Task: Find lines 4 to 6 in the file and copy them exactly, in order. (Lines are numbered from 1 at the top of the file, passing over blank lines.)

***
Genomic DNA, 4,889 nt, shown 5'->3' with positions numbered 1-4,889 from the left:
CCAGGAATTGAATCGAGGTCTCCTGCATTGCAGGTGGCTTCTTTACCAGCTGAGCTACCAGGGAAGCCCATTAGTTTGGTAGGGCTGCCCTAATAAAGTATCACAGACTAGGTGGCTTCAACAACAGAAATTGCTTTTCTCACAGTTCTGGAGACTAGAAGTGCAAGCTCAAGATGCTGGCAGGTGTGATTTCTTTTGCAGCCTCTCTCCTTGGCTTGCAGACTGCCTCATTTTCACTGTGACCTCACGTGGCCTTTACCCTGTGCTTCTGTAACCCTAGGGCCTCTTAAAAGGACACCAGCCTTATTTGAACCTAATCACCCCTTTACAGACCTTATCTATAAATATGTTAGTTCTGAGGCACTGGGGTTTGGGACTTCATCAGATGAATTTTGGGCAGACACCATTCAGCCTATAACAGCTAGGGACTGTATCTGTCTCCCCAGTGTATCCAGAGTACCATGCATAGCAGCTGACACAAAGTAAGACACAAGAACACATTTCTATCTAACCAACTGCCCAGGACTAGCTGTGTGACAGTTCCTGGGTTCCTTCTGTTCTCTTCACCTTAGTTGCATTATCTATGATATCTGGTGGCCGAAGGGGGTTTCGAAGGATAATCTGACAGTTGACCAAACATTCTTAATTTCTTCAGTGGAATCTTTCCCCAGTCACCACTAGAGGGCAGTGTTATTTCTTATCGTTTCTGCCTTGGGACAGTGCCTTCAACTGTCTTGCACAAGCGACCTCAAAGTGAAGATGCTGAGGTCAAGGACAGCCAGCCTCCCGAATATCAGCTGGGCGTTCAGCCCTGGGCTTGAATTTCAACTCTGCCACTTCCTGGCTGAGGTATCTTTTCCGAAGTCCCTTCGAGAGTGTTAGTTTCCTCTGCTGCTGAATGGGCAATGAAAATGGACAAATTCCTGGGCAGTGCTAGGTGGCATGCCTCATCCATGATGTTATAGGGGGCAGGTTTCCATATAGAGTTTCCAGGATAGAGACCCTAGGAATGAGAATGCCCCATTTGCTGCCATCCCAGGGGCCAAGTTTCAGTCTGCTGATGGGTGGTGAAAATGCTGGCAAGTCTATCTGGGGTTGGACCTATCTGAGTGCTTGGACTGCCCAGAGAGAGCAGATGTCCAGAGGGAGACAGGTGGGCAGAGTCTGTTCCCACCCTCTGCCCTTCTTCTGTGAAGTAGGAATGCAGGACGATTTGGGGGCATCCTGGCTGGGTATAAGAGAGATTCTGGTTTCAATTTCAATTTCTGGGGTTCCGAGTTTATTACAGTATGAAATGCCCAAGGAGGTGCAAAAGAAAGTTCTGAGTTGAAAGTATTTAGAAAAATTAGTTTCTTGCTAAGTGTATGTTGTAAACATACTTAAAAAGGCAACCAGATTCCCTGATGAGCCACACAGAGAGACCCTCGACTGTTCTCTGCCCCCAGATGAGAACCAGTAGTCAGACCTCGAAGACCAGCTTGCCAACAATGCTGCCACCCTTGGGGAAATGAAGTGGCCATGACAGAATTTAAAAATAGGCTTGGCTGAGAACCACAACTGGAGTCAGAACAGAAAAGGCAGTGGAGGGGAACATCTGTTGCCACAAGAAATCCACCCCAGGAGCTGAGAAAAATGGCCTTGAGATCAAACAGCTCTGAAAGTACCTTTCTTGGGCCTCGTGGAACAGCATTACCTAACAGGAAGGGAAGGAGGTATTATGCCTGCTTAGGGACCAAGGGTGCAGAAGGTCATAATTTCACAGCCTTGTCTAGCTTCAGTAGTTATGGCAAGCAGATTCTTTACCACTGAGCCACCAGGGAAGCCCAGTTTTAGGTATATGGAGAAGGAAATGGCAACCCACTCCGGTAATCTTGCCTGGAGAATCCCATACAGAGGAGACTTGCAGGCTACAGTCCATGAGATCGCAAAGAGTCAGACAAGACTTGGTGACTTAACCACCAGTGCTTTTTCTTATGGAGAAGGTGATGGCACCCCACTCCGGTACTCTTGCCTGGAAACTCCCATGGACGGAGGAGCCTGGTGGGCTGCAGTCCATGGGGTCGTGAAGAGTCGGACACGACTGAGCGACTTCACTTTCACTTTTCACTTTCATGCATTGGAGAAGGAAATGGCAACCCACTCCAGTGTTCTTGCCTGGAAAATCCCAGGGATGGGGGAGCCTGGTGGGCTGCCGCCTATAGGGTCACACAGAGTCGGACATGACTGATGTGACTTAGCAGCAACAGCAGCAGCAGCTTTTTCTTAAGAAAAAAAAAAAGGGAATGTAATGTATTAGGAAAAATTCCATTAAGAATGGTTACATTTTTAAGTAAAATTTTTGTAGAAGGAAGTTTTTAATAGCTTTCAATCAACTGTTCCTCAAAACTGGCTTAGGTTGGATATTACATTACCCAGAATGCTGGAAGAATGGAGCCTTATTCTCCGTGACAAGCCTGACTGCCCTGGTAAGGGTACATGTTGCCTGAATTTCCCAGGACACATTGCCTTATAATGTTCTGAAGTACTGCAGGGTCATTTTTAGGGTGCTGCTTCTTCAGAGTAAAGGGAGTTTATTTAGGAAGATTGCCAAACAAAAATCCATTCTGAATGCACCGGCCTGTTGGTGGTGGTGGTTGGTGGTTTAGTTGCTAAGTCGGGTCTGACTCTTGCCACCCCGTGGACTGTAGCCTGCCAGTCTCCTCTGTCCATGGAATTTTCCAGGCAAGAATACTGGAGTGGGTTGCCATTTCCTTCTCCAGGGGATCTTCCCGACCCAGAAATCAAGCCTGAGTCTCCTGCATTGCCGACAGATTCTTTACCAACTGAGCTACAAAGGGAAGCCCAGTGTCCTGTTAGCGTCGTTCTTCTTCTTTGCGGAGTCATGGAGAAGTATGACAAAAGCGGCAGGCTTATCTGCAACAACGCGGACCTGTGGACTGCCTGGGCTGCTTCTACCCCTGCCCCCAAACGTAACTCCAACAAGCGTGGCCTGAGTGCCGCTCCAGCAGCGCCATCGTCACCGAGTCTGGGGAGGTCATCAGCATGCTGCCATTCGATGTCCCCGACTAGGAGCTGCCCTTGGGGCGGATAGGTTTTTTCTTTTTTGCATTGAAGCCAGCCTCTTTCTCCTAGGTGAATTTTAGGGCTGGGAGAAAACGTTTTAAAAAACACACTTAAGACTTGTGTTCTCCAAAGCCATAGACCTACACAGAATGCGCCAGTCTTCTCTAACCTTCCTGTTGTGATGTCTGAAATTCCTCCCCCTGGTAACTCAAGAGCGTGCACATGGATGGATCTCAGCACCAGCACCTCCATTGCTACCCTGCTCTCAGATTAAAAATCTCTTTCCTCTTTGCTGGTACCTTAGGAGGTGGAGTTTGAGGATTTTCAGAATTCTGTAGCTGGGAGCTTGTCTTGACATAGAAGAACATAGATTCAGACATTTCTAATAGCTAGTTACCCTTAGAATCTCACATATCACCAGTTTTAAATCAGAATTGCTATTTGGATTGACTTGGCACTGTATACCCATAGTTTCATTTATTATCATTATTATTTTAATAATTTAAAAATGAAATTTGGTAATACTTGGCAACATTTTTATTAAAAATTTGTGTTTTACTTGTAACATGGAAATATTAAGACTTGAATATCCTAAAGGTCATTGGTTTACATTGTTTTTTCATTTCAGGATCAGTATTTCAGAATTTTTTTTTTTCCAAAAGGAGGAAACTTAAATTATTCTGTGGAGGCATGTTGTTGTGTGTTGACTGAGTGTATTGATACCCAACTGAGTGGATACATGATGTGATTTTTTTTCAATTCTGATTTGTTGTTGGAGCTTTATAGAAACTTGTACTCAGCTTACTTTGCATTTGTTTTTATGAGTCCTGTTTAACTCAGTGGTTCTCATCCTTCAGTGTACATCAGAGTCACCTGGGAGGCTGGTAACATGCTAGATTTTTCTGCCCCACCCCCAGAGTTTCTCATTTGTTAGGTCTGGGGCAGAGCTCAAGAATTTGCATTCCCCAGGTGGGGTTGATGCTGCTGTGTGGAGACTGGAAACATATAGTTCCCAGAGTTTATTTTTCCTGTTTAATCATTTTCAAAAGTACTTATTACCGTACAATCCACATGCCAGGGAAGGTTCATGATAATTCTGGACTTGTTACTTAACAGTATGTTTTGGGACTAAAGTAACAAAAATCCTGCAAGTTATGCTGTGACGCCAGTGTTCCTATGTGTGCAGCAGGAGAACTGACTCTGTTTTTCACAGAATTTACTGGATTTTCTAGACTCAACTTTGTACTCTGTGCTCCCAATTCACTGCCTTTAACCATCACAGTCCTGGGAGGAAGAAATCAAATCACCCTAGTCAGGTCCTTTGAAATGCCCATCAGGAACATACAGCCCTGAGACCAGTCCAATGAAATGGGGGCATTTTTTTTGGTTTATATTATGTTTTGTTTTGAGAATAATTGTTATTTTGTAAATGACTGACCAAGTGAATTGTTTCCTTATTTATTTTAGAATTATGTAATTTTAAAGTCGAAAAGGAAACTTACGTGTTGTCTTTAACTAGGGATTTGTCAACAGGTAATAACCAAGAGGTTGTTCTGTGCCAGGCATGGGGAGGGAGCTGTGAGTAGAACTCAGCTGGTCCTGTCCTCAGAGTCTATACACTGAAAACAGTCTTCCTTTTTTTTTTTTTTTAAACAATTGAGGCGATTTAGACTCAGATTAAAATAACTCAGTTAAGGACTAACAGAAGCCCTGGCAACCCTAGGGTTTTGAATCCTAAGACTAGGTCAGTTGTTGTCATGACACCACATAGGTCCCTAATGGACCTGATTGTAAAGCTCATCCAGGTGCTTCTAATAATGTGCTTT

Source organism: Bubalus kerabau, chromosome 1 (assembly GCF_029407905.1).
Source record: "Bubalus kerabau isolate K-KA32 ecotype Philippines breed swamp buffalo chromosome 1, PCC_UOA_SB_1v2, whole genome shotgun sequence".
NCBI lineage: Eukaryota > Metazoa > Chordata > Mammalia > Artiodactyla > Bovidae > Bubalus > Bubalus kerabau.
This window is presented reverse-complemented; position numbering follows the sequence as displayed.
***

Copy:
Source record: "Bubalus kerabau isolate K-KA32 ecotype Philippines breed swamp buffalo chromosome 1, PCC_UOA_SB_1v2, whole genome shotgun sequence".
NCBI lineage: Eukaryota > Metazoa > Chordata > Mammalia > Artiodactyla > Bovidae > Bubalus > Bubalus kerabau.
This window is presented reverse-complemented; position numbering follows the sequence as displayed.